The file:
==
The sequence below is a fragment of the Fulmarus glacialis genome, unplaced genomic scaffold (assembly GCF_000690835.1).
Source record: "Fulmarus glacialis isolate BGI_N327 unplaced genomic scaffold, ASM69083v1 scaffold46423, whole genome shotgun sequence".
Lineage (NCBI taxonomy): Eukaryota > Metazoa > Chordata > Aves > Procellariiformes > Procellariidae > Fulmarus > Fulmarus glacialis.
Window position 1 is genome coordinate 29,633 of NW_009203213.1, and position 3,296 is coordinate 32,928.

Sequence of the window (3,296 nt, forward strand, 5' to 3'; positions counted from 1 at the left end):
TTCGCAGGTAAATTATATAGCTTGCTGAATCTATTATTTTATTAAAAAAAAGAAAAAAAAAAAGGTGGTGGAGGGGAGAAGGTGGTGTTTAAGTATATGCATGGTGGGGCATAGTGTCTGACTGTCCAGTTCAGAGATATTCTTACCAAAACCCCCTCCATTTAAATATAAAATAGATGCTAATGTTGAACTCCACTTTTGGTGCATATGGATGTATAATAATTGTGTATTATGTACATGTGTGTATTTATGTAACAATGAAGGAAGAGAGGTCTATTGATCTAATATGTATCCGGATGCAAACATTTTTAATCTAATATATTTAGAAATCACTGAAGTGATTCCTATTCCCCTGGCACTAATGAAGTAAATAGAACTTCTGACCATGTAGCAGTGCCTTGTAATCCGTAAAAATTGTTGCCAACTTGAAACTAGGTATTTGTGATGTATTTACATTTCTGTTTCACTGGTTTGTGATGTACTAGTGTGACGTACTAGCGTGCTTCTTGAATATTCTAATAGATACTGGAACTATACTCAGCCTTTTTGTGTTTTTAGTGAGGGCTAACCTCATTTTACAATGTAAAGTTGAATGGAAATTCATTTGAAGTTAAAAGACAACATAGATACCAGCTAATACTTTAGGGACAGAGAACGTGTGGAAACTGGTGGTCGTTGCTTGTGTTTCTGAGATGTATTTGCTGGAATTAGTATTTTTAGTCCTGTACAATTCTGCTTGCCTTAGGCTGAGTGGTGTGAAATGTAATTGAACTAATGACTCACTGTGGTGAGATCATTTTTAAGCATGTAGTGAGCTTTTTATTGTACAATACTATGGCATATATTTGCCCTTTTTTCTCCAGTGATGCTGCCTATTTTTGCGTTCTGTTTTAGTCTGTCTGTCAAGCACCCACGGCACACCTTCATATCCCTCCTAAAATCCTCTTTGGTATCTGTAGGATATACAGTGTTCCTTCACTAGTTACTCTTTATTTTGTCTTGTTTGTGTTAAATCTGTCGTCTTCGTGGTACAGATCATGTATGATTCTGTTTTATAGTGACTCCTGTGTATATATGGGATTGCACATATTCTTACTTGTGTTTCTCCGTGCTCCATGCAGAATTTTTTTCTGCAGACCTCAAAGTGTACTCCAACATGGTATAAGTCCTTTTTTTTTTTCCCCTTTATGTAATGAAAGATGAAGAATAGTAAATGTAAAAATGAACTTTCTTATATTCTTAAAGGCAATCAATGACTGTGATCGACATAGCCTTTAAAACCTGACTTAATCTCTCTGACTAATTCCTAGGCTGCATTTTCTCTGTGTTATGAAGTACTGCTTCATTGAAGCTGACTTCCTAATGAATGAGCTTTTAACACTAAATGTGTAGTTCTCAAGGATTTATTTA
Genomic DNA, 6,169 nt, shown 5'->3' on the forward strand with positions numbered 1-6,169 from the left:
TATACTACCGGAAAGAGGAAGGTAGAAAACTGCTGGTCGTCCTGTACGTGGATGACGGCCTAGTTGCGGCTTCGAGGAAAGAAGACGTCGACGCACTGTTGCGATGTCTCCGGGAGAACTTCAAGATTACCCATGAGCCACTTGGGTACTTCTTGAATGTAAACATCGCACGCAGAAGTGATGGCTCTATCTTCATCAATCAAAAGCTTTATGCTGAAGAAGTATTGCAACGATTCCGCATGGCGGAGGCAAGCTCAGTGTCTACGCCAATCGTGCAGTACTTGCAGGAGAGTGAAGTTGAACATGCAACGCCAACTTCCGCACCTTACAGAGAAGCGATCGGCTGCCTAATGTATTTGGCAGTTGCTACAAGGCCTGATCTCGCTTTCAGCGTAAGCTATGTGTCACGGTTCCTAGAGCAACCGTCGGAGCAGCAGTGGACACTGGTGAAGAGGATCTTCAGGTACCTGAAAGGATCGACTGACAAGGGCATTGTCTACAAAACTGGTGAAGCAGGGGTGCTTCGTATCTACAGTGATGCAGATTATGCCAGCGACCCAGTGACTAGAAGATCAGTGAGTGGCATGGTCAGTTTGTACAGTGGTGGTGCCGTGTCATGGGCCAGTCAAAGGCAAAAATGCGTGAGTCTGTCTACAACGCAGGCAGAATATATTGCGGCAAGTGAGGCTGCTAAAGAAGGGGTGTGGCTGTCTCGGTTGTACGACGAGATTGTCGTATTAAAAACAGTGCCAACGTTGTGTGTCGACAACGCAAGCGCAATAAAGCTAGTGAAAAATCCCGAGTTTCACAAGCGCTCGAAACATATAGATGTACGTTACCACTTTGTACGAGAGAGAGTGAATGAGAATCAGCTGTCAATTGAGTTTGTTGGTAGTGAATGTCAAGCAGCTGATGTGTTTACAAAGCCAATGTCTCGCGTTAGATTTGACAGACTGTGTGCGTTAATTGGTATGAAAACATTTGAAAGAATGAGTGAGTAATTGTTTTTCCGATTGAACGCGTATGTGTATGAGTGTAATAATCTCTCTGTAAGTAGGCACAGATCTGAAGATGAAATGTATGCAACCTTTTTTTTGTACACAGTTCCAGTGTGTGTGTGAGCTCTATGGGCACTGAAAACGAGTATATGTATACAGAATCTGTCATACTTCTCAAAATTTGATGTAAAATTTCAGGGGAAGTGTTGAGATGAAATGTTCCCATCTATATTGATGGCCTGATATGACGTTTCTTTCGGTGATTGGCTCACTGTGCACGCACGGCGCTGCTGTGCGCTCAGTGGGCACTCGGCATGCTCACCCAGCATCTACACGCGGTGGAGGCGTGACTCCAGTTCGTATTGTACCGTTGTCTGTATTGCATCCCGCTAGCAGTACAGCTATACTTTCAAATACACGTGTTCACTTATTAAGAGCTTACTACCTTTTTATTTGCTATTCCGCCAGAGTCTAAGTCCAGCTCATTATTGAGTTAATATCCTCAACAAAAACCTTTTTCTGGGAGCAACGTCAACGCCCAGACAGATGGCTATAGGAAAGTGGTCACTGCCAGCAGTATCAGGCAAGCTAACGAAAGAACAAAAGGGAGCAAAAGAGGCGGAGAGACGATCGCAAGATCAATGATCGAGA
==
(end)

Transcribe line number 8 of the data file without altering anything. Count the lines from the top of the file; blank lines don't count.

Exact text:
TATACTACCGGAAAGAGGAAGGTAGAAAACTGCTGGTCGTCCTGTACGTGGATGACGGCCTAGTTGCGGCTTCGAGGAAAGAAGACGTCGACGCACTGTTGCGATGTCTCCGGGAGAACTTCAAGATTACCCATGAGCCACTTGGGTACTTCTTGAATGTAAACATCGCACGCAGAAGTGATGGCTCTATCTTCATCAATCAAAAGCTTTATGCTGAAGAAGTATTGCAACGATTCCGCATGGCGGAGGCAAGCTCAGTGTCTACGCCAATCGTGCAGTACTTGCAGGAGAGTGAAGTTGAACATGCAACGCCAACTTCCGCACCTTACAGAGAAGCGATCGGCTGCCTAATGTATTTGGCAGTTGCTACAAGGCCTGATCTCGCTTTCAGCGTAAGCTATGTGTCACGGTTCCTAGAGCAACCGTCGGAGCAGCAGTGGACACTGGTGAAGAGGATCTTCAGGTACCTGAAAGGATCGACTGACAAGGGCATTGTCTACAAAACTGGTGAAGCAGGGGTGCTTCGTATCTACAGTGATGCAGATTATGCCAGCGACCCAGTGACTAGAAGATCAGTGAGTGGCATGGTCAGTTTGTACAGTGGTGGTGCCGTGTCATGGGCCAGTCAAAGGCAAAAATGCGTGAGTCTGTCTACAACGCAGGCAGAATATATTGCGGCAAGTGAGGCTGCTAAAGAAGGGGTGTGGCTGTCTCGGTTGTACGACGAGATTGTCGTATTAAAAACAGTGCCAACGTTGTGTGTCGACAACGCAAGCGCAATAAAGCTAGTGAAAAATCCCGAGTTTCACAAGCGCTCGAAACATATAGATGTACGTTACCACTTTGTACGAGAGAGAGTGAATGAGAATCAGCTGTCAATTGAGTTTGTTGGTAGTGAATGTCAAGCAGCTGATGTGTTTACAAAGCCAATGTCTCGCGTTAGATTTGACAGACTGTGTGCGTTAATTGGTATGAAAACATTTGAAAGAATGAGTGAGTAATTGTTTTTCCGATTGAACGCGTATGTGTATGAGTGTAATAATCTCTCTGTAAGTAGGCACAGATCTGAAGATGAAATGTATGCAACCTTTTTTTTGTACACAGTTCCAGTGTGTGTGTGAGCTCTATGGGCACTGAAAACGAGTATATGTATACAGAATCTGTCATACTTCTCAAAATTTGATGTAAAATTTCAGGGGAAGTGTTGAGATGAAATGTTCCCATCTATATTGATGGCCTGATATGACGTTTCTTTCGGTGATTGGCTCACTGTGCACGCACGGCGCTGCTGTGCGCTCAGTGGGCACTCGGCATGCTCACCCAGCATCTACACGCGGTGGAGGCGTGACTCCAGTTCGTATTGTACCGTTGTCTGTATTGCATCCCGCTAGCAGTACAGCTATACTTTCAAATACACGTGTTCACTTATTAAGAGCTTACTACCTTTTTATTTGCTATTCCGCCAGAGTCTAAGTCCAGCTCATTATTGAGTTAATATCCTCAACAAAAACCTTTTTCTGGGAGCAACGTCAACGCCCAGACAGATGGCTATAGGAAAGTGGTCACTGCCAGCAGTATCAGGCAAGCTAACGAAAGAACAAAAGGGAGCAAAAGAGGCGGAGAGACGATCGCAAGATCAATGATCGAGA